There’s a very clear consensus among staff at the Bower Center for the Arts: The pieces in the Bedford art hub’s National Juried Fiber Arts Exhibition are not your grandmother’s quilts.
In fact, a great many of them aren’t even quilts at all.
“One of the exciting things about a fiber art show is the diversity of techniques and styles,” says Lynchburg artist Jill Jensen, who judged the work in the exhibition, which runs through Aug. 17. “I was really happy when I saw that there was some paper-making collage, there is felt making, there’s hand-embroidery.”
The National Juried Fiber Arts Exhibition is the Bower Center’s first juried show that is exclusively fiber-oriented, meaning the works are either made out of a fibrous material, such as fabric or paper, or made using a fiber technique, like crocheting or basketry.
The number of fiber art shows have been increasing as the medium undergoes something of a resurgence thanks to the blurring of lines between art and craft.
“Not since the international fiber art sensation in the 1960s and ’70s has woven textile artwork been in such high demand — or had such wide-ranging appeal,” according to a 2016 article in Texas-based D Magazine.
Bedford was a perfect place to add to that growing list because of the town’s long history of quilting, says Suzanne Paddock, who co-chairs the Bower Center’s exhibits committee with Dotti Stone.
The exhibition also was planned to coincide with Peaks & Pieces Quilt Guild’s annual quilt show next door at Bedford Central Library, which highlights the more traditional side of the art form, says Stone.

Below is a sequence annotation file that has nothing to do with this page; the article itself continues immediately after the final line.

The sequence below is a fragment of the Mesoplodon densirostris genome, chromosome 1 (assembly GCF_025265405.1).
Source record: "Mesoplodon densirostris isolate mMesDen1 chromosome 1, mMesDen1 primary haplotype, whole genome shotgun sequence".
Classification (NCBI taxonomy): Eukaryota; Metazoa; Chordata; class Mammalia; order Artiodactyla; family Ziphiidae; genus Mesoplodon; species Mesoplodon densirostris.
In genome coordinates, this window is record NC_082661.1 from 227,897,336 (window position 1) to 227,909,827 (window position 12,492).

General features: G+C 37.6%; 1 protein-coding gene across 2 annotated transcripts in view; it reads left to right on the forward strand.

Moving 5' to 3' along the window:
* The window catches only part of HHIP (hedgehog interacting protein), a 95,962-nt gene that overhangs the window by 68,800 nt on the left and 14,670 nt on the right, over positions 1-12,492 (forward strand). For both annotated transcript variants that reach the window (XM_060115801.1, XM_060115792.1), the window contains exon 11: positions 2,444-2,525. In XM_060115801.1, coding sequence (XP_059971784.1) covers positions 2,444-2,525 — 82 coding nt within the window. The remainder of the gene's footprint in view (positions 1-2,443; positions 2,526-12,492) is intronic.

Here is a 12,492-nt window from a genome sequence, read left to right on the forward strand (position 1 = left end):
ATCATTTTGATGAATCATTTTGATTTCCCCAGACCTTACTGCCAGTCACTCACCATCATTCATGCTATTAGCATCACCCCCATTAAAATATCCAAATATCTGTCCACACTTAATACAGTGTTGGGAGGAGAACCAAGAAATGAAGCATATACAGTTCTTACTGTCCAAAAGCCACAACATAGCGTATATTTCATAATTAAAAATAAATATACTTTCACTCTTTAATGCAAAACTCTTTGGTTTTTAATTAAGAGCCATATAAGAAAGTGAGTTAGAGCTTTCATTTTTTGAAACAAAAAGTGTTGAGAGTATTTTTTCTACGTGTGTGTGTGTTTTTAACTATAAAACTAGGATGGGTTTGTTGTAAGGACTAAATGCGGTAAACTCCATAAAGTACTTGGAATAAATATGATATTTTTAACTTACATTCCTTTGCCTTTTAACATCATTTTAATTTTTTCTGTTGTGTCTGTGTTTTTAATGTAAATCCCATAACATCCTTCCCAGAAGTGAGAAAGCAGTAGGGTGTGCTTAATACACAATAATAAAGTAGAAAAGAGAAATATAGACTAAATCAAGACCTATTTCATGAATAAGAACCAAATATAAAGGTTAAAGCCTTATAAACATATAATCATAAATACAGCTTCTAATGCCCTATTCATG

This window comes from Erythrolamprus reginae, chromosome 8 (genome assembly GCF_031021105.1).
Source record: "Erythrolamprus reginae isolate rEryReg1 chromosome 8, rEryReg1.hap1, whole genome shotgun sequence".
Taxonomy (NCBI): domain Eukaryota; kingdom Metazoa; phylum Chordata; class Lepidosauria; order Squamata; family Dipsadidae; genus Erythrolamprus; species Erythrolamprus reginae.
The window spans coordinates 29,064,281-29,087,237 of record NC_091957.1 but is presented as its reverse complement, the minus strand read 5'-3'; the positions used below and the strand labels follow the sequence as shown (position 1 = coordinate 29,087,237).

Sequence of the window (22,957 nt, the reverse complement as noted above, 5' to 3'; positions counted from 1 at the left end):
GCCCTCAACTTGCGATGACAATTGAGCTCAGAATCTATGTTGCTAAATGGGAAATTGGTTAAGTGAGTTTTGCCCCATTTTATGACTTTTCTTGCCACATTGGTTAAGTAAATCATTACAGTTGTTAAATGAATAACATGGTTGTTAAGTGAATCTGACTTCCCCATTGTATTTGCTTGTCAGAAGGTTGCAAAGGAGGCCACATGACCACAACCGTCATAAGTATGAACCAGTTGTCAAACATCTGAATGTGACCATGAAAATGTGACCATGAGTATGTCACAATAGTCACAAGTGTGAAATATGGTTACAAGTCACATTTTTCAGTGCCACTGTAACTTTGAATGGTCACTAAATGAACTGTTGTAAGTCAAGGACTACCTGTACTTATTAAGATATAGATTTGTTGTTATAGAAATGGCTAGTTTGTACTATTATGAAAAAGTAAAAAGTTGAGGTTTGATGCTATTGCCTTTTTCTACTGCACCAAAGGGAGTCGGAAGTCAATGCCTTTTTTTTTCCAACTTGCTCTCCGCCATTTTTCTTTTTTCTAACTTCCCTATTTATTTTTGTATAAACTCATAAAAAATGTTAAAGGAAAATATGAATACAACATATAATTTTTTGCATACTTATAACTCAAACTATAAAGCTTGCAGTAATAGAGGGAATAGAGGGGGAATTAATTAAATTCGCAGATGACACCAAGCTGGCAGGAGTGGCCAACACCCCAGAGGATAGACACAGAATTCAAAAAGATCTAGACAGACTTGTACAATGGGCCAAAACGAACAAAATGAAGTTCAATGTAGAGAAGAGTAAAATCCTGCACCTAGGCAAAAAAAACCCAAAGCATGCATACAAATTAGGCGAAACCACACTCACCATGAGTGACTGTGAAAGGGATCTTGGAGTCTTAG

But unlike the pieces there, those featured in the National Juried Fiber Arts Exhibition are anything but time-honored.
“This really transcends that. There is quilting here, but it’s very contemporary, very fresh,” says Paddock. “... It’s familiar but new at the same time.”
As a national juried show, the exhibition features work from inside and outside the commonwealth. Ten states, including Washington, New Mexico and Florida, are represented through the exhibition’s 42 works, which range from fabric sculptures that hang from the ceiling to wearable garments to two-dimensional art quilts.
One of the winning pieces, “Vine Ripened" by Ellen Lindner of Florida, depicts bright red tomatoes through a fabric collage. Sewn patterned swatches of red and green give the fruit a whimsicality that, while not entirely realistic (there's tones of blue and purple in it too), is temptingly eye-catching.
“It’s very bold colors, [a] very graphic image,” says Jensen. “... The mixture of different fabrics to get shading, to create volume, was really well done.”
Another standout, the handmade paper collage “The Desert is a Place of Bones,” which earned second place, evokes a sense of dry earthiness through its use of straw, sand and dust-like tones and textures.
“A lot of them are hand-stitched with little tiny stitches all over the place and different kinds of threads,” says Stone. “It's fascinating to look at the work and really study how it’s done.”
The exhibition shows viewers the variety of things artists can do with materials that often are associated with only one use.
“Suddenly, you’re thinking of all of this potential,” says Paddock. “If you’re a fiber artist, if you’re a 3D artist, even if you’re a 2D artist, look at all these amazing avenues you can take with a medium you may not have thought of in such broad terms.”